5. Knights of Honor
Developer: Black Sea Studios
Publisher: Paradox Interactive, Sunflowers Interactive, Atari Inc.
Strategy games that deviate from expectations and take novel approaches to the genre are the most fascinating. One such game is Knights of Honor, which was among the first games (together with the original Crusader Kings) to simulate the Medieval grand strategic terrain using a real-time system as opposed to a turn-based system like the Total War series.
Knights of Honor shares several structural elements with other Total War games, such as an open-ended victory condition and a combination of tactical and strategic modes. In addition to the previously discussed real-time approach to grand strategy, the game introduces a new province administration system that enhances resource creation and war planning.
Even though Knights of Honor’s tactical mode is less complex and expansive than others, it more than makes up for it with a realistic area-of-recruitment system that allows players to create distinctive armies based on geography and a top-notch strategic espionage system that provides players with never-before-seen options for deceit. Although Knights of Honor’s 2D pixelated graphics haven’t stood up as well as, say, Stronghold Crusader, they nevertheless add a vibrant charm and a practical element that make the game one of the most memorable strategy games ever.
4. Nobunaga’s Ambition: Sphere of Influence
Developer: Koei Tecmo Games
Publisher: Koei Tecmo Games, Koei Tecmo, Broadmedia
Platform(s): PC, PS3, PS4, PS Vita, Nintendo Switch
A Medieval Strategy game set in Japan would be interesting. Despite being somewhat obscure, one of the longest-running strategy series chronicling Japan’s Sengoku Jidai period is Nobunaga’s Ambition.
As implied by the title, the game centers on the adventures of well-known daimyo or feudal lord Oda Nobunaga, who sought to unify Japan, advance modernization, and succeed as Shogun. All things considered, this game is a great substitute for Creative Assembly’s own historical reporting from the time.
Nobunaga’s Ambition’s best feature is character management, where players can use a large cast of real-life samurai personalities to carry out various tasks, like economic development, leading troops, or diplomacy, despite the game’s clunky UI and potentially bloated content. Nobunaga’s Ambition lives up to the same level as European-made strategy, while having a very different look and feel. It is definitely worth looking into.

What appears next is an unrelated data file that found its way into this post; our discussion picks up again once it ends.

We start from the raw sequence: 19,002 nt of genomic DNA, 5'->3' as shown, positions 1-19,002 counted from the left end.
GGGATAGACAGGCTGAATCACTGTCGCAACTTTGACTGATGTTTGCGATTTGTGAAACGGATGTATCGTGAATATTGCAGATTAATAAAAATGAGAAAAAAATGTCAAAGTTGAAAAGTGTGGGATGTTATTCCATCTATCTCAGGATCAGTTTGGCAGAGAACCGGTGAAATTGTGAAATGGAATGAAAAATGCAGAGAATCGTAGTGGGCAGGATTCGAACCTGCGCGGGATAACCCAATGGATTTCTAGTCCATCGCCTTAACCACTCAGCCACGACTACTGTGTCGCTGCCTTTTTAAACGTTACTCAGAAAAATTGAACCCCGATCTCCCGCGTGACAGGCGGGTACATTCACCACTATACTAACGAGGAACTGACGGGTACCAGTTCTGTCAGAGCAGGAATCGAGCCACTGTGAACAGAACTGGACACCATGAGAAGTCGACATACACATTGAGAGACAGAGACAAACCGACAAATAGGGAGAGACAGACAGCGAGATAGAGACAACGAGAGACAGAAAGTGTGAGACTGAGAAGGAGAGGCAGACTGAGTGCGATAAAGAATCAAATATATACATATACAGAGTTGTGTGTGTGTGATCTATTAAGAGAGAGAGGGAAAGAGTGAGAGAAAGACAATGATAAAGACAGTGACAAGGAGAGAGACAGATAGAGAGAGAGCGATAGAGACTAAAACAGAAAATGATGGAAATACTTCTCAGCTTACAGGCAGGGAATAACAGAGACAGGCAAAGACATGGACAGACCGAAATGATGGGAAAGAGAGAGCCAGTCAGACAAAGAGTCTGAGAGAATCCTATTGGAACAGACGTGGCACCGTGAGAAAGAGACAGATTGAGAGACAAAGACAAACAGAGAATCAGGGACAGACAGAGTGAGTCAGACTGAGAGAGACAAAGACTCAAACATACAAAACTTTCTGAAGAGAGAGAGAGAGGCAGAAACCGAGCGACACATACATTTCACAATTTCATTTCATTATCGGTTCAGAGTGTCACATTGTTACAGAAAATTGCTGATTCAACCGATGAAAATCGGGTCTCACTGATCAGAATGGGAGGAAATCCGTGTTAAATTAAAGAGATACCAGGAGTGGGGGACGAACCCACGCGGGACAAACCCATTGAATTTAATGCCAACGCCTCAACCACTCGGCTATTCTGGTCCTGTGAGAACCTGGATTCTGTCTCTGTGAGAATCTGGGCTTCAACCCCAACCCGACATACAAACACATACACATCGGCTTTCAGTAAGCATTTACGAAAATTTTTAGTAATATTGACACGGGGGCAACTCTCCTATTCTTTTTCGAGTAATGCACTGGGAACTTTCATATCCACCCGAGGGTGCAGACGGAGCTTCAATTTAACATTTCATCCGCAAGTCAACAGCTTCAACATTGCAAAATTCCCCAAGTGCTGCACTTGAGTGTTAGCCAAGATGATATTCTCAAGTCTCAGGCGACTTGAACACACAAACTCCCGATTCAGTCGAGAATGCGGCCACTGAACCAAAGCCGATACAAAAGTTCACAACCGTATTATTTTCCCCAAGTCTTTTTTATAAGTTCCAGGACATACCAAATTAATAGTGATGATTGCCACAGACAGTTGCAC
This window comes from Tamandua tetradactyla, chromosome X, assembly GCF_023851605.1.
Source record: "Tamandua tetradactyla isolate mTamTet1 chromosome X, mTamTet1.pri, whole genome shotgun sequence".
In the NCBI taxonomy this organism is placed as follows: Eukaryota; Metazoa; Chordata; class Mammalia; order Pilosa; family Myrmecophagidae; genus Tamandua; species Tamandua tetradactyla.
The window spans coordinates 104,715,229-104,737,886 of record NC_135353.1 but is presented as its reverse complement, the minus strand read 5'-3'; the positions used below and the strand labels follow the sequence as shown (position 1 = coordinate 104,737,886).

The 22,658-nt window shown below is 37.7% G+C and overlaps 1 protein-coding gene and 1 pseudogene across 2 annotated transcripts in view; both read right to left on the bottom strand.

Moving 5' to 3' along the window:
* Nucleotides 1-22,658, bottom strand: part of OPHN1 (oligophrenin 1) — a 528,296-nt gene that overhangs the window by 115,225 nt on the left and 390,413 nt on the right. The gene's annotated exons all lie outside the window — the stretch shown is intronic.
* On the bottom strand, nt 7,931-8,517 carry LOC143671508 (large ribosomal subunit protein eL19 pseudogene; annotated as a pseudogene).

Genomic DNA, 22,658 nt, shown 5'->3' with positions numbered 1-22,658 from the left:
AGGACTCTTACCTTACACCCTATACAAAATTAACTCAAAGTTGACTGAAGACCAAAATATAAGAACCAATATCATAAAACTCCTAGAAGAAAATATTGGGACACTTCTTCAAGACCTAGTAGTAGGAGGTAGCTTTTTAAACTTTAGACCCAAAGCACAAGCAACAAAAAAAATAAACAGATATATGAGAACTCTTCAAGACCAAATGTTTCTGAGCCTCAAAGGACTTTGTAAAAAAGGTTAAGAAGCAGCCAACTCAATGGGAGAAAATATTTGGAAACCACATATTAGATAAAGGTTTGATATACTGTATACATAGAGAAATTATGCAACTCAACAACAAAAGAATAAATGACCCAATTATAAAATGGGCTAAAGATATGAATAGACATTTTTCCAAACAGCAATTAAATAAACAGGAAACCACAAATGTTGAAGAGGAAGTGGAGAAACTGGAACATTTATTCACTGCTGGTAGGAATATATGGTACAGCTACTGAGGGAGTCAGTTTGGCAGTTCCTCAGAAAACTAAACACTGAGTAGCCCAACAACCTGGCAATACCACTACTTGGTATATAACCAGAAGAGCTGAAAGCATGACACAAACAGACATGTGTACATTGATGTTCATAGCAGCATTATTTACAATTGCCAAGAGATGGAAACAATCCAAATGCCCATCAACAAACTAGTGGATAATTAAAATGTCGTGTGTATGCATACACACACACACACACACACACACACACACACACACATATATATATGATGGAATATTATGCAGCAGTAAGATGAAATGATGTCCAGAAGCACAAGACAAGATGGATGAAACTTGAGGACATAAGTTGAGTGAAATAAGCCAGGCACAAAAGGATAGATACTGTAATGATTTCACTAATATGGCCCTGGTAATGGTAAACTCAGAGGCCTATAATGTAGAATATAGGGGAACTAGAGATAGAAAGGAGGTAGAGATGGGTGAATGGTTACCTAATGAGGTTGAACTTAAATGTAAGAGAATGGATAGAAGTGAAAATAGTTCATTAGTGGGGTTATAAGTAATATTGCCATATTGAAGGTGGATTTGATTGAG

3. Field of Glory 2: Medieval
Developer: Byzantine Games
Publisher: Slitherine Software
Field of Glory 2: Medieval is a spin-off of the historically accurate Field of Glory series and is thus an adaptation of the namesake tabletop miniatures wargame from the same developers and publisher who brought you Shadow of the Shogun. Unlike Sengoku Jidai, Medieval’s backdrop is the Mediterranean in the High Middle Ages, which makes for an engaging virtual representation of Medieval battle.
The graphics and user interface of Shadow of the Shogun were lacking, but fortunately Medieval fixed that by greatly enhancing the game’s aesthetic appeal by depicting exquisite and vibrant insignia on knights and their supporting soldiers. From a tactical perspective, this game retains all the intricacy and nuance that its forebears offered. It also faithfully recreates the era’s combat, giving it a heft and clunkiness appropriate for the time when mounted knights and levy infantry ruled.
Although Medieval’s campaign structure isn’t the best among games built on the Field of Glory ruleset, it is the most playable because of how much more straightforward the period-specific combat is overall. One of the greatest Medieval strategy games ever is Field of Glory 2: Medieval because of the insanely large amount of army lists that represent different Middle Ages areas and factions.
2. Total War: Shogun 2
Developer: Creative Assembly
Platform(s): PC, macOS, Linux
In addition to being the greatest Total War game in the series, Shogun 2 is also among the best Total War game of the series, while Medieval 2, a Total War game, is a close second. One of the most popular eras for strategy games is the Sengoku Jidai period, and Shogun 2 makes excellent use of this popularity.
Though it might not be as historically accurate as Shadow of the Shogun or as detailed as Nobunaga’s Ambition, Shogun 2 strikes a good balance between having superb visuals and just enough strategic system depth to surpass its two rivals. Most significantly, CA did a fantastic job of keeping the game’s pacing evenly between the challenging tactical combat mode and the reliable turn-based strategy mode.
Shogun 2’s amazing and unique avatar conquest multiplayer system, a (confoundingly) unique feature for the series and Medieval strategy games in general, is by far its best achievement. Shogun 2 is a Medieval strategy game that will endure for millennia because to its strong character skill system and superb, long-lasting graphic design.
1. Crusader Kings 3
Developer: Paradox Development Studio
Publisher: Paradox Interactive
Platform(s): PC, macOS, Linux, PS5, Xbox Series
Undoubtedly, Paradox’s Crusader Kings 3 is the greatest Medieval strategy game ever made. The foundation of the game’s popularity is its amazing character and connection system, which defines how various lords see each other just as much as economic growth and conflict.
Crusader Kings 3’s distinctive real-time strategy approach to grand strategy games also lends the game a feeling of vitality, since there’s always something to do to take advantage of interpersonal relationships or organize a vast alliance and wage war. Players can play practically any Medieval civilization, from the most beautiful count to the mightiest monarchs, thanks to the game’s enormous scope.
Any fan of Medieval history will adore Crusader Kings 3, which places people front and center while preserving the complexity of systems and mechanics in relation to politics, religion, and the economy. For anyone interested in the genre or the era, this is a must-have game that represents the height of Medieval strategy design.